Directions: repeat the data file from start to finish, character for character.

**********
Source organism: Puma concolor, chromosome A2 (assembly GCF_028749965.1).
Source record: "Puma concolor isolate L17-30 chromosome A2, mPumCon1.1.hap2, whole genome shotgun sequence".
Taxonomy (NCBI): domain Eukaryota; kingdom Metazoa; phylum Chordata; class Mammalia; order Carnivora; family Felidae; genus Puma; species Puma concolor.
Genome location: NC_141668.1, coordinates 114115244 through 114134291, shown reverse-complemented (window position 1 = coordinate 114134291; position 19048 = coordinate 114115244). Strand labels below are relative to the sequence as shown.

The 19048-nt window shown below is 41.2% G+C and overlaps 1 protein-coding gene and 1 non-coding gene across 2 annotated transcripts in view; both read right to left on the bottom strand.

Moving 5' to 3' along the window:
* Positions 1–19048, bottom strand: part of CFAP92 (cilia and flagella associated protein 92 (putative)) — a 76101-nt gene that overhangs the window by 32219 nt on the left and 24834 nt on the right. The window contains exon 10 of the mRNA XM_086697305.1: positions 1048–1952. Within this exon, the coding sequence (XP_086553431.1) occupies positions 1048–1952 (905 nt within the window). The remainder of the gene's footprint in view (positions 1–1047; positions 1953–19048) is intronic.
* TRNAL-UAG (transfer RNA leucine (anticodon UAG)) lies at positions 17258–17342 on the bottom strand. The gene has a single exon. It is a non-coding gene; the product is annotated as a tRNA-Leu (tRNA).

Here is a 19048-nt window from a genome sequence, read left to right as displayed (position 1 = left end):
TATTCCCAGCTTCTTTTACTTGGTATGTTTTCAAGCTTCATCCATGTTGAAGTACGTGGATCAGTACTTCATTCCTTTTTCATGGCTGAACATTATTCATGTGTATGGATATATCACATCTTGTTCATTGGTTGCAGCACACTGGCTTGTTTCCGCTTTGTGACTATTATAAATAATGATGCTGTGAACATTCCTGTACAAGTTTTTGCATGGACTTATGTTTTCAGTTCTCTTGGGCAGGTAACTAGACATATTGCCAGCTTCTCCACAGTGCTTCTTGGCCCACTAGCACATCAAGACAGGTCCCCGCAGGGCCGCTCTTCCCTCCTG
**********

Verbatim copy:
Source organism: Puma concolor, chromosome A2 (assembly GCF_028749965.1).
Source record: "Puma concolor isolate L17-30 chromosome A2, mPumCon1.1.hap2, whole genome shotgun sequence".
Taxonomy (NCBI): domain Eukaryota; kingdom Metazoa; phylum Chordata; class Mammalia; order Carnivora; family Felidae; genus Puma; species Puma concolor.
Genome location: NC_141668.1, coordinates 114115244 through 114134291, shown reverse-complemented (window position 1 = coordinate 114134291; position 19048 = coordinate 114115244). Strand labels below are relative to the sequence as shown.

The 19048-nt window shown below is 41.2% G+C and overlaps 1 protein-coding gene and 1 non-coding gene across 2 annotated transcripts in view; both read right to left on the bottom strand.

Moving 5' to 3' along the window:
* Positions 1–19048, bottom strand: part of CFAP92 (cilia and flagella associated protein 92 (putative)) — a 76101-nt gene that overhangs the window by 32219 nt on the left and 24834 nt on the right. The window contains exon 10 of the mRNA XM_086697305.1: positions 1048–1952. Within this exon, the coding sequence (XP_086553431.1) occupies positions 1048–1952 (905 nt within the window). The remainder of the gene's footprint in view (positions 1–1047; positions 1953–19048) is intronic.
* TRNAL-UAG (transfer RNA leucine (anticodon UAG)) lies at positions 17258–17342 on the bottom strand. The gene has a single exon. It is a non-coding gene; the product is annotated as a tRNA-Leu (tRNA).

Here is a 19048-nt window from a genome sequence, read left to right as displayed (position 1 = left end):
TATTCCCAGCTTCTTTTACTTGGTATGTTTTCAAGCTTCATCCATGTTGAAGTACGTGGATCAGTACTTCATTCCTTTTTCATGGCTGAACATTATTCATGTGTATGGATATATCACATCTTGTTCATTGGTTGCAGCACACTGGCTTGTTTCCGCTTTGTGACTATTATAAATAATGATGCTGTGAACATTCCTGTACAAGTTTTTGCATGGACTTATGTTTTCAGTTCTCTTGGGCAGGTAACTAGACATATTGCCAGCTTCTCCACAGTGCTTCTTGGCCCACTAGCACATCAAGACAGGTCCCCGCAGGGCCGCTCTTCCCTCCTG